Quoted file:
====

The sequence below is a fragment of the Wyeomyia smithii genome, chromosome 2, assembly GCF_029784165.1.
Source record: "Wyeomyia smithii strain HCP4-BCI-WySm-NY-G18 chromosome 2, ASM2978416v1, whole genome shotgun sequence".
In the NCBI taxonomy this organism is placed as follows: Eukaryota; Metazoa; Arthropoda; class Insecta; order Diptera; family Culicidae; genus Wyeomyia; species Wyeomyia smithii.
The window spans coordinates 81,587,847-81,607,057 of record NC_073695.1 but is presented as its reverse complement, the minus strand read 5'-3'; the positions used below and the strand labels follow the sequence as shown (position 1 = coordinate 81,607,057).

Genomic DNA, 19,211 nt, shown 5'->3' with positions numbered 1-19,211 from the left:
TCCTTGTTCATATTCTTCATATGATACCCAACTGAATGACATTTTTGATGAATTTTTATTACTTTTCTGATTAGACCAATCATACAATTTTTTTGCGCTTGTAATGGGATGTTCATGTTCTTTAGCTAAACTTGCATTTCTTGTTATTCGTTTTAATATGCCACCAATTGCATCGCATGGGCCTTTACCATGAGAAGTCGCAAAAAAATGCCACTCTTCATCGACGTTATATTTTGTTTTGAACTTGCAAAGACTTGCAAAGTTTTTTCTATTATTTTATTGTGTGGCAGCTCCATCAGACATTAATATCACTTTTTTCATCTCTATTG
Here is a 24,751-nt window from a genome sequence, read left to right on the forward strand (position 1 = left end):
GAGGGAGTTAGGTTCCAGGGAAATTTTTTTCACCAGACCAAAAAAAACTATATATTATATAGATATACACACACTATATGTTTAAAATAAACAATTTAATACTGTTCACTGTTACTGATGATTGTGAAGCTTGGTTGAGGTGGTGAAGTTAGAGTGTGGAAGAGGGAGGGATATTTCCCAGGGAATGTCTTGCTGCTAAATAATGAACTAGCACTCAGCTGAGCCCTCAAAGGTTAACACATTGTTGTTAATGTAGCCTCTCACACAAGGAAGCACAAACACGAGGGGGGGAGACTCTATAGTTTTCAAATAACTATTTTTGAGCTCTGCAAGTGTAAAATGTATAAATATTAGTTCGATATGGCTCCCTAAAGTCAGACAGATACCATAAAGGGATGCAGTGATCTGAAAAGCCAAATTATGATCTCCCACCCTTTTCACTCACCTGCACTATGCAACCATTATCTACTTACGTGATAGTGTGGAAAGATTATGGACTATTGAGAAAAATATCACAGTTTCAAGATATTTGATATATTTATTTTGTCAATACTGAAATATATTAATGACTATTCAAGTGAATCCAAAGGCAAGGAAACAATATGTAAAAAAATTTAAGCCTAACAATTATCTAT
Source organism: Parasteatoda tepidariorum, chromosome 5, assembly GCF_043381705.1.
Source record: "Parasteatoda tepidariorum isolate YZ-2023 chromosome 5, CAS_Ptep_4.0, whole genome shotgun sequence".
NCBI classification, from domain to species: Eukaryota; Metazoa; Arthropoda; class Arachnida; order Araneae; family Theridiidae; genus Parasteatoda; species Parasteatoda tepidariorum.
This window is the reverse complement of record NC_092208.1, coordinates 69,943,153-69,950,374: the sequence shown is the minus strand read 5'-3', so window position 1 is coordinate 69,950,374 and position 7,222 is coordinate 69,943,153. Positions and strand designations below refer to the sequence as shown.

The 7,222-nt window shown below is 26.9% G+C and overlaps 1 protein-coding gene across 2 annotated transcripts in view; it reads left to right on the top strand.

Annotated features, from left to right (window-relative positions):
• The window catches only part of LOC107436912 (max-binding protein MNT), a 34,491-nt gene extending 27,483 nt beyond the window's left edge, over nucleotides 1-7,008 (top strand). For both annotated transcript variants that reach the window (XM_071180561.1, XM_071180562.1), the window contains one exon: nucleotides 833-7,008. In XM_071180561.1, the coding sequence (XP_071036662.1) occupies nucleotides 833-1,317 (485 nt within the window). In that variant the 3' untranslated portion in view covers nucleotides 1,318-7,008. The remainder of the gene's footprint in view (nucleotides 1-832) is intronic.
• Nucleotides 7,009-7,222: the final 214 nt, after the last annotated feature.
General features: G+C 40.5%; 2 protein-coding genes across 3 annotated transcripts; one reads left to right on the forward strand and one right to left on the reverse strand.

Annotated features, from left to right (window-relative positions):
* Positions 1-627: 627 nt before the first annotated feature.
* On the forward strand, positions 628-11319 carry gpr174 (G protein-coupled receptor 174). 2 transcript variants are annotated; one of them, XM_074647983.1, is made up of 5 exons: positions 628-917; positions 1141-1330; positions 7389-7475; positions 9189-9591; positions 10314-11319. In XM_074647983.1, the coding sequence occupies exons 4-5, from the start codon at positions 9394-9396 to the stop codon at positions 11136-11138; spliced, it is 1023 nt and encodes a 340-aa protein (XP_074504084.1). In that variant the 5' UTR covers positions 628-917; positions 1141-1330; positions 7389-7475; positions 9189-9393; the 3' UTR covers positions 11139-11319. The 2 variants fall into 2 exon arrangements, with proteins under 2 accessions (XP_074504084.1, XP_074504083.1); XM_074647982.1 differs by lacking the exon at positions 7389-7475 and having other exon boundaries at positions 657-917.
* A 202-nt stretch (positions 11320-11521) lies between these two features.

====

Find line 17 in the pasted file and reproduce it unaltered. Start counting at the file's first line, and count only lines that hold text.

General features: G+C 40.5%; 2 protein-coding genes across 3 annotated transcripts; one reads left to right on the forward strand and one right to left on the reverse strand.